“First of all, let me assert my firm belief that the only thing we have to fear is fear itself—nameless, unreasoning, unjustified terror which paralyzes needed efforts to convert retreat into advance,” said President Franklin D. Roosevelt, about the hunger and desperation of the American people during the depression. Today, there is also fear, though we are in a time of relative plenty
The National Science Foundation surveys a representative sample of Americans every two years. The General Social Survey asks about general attitudes about science in general and about specific science topics. For a quick overview of the highlights, see Everything Americans Know About Science in Seven Graphs by Sara Chodosh
Fear of GMOs is increasing
The results from 2016 are strikingly different from results in 2000 and 2010. The number of respondents who find GMOs dangerous shot up to 79% in 2016, while just 18% thought GMOs are not dangerous, and 4% said they did not know. People are becoming more certain in their fear, not a good sign.
Women were more fearful than men. Those with more science knowledge or higher levels of education are less fearful than those who have less knowledge or are less educated. Age was not a factor. The fear of GMOs is confirmed by other research on public
These results may not accurately describe how Americans feel about GMOs. If you ask people what are the top things they are concerned about when it comes to food, GMOs hardly make the list. People
When people are specifically asked about GMOs, the number of people who want them labeled increases sharply. An overwhelming majority of people also want mandatory labels on food containing DNA, when asked specifically about DNA in food. Prompting people about specific food characteristics clearly leads to results that are skewed higher than if questions are asked without a prompt.
Why are people so afraid of GMOs?
Selling fear is lucrative. It’s really hard to fundraise when your message is “food is pretty safe”. Multiple organizations and individuals have made names for themselves by scaring people about GMOs. Journalists, trained to seek out both sides of a story, often give these organizations and individuals space to promote their biased, incorrect information. While I think a fair amount of blame can be placed in the hands of a few, there are some larger issues here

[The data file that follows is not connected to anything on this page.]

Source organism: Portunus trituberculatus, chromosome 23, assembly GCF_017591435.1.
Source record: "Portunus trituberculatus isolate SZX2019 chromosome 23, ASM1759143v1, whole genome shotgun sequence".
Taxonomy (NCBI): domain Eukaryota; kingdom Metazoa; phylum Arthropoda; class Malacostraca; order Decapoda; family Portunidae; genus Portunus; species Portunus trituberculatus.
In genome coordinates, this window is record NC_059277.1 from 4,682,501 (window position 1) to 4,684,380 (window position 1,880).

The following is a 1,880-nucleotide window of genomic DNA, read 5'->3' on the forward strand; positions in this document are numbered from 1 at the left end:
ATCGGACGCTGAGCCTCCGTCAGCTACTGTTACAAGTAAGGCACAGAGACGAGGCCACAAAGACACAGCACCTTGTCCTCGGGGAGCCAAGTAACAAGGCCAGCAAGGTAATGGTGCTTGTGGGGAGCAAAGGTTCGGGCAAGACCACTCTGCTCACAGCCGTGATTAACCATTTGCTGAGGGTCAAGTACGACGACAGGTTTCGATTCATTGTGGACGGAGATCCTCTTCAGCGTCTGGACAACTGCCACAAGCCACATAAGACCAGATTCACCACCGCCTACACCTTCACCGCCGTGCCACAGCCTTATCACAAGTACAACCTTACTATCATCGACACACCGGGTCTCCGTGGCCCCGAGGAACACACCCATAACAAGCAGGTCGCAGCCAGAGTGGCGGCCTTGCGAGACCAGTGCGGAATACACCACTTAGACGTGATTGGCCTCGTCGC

People accept all sorts of technologies in medicine and cosmetics but have different ideas when it comes to food. Most of us have an idyllic scene in our minds of a little red barn and some peaceful cows, maybe an apple tree. The realities of farming have never met that image, but while we might be able to accept a robot apple picker, many of us don’t like the idea of pesticides, manipulated genes, or even “chemicals” in our food. Organic and “natural” food marketing have taken advantage of this idyllic view of farming.
As farming has become more industrialized and more efficient, the number of farms (and
Scientists and science communicators are also partially to blame for GMO fear. The language we choose influences what people see. Academic and government sources tend to use the terms biotechnology, transgenic, or genetic engineering, and rarely use the term GMO. That means that scientific or government sources rarely appear when people are searching for information on this topic. You can see the effect of language by doing an image search for the different terms. Imagery
Lastly, we may at least partially blame irrational fears about GMOs on the Russians. Yes, the Russians. As reported in the Des Moines Register, Russian propaganda outlets RT and Sputnik “produced more articles containing the word GMO than five [US] news organizations combined.” Further, “RT and Sputnik overwhelmingly portrayed genetic modification in a negative light.” The preprint is now available: Sowing the seeds of skepticism: Russian state news and the anti-GMO movement. The propaganda fits with a resurgence of anti-science sentiment in Russia.
Does it matter what people think about GMOs?
Fear of biotechnology can have negative impacts, both for current agriculture, and as we look to the future. Currently, we have only a handful of foods that are genetically engineered. See my post How to Avoid GMOs to learn exactly which ones. The GMOs we have are being used for good reasons. Virus resistant papaya saved the papaya industry. Without it, Hawaiian papaya farmers would go out of business.
Fear of biotechnology matters more as we look to the future. Traditional breeding is
If you can find a gene or group of genes that causes
Here’s just one example of the damage that can be caused by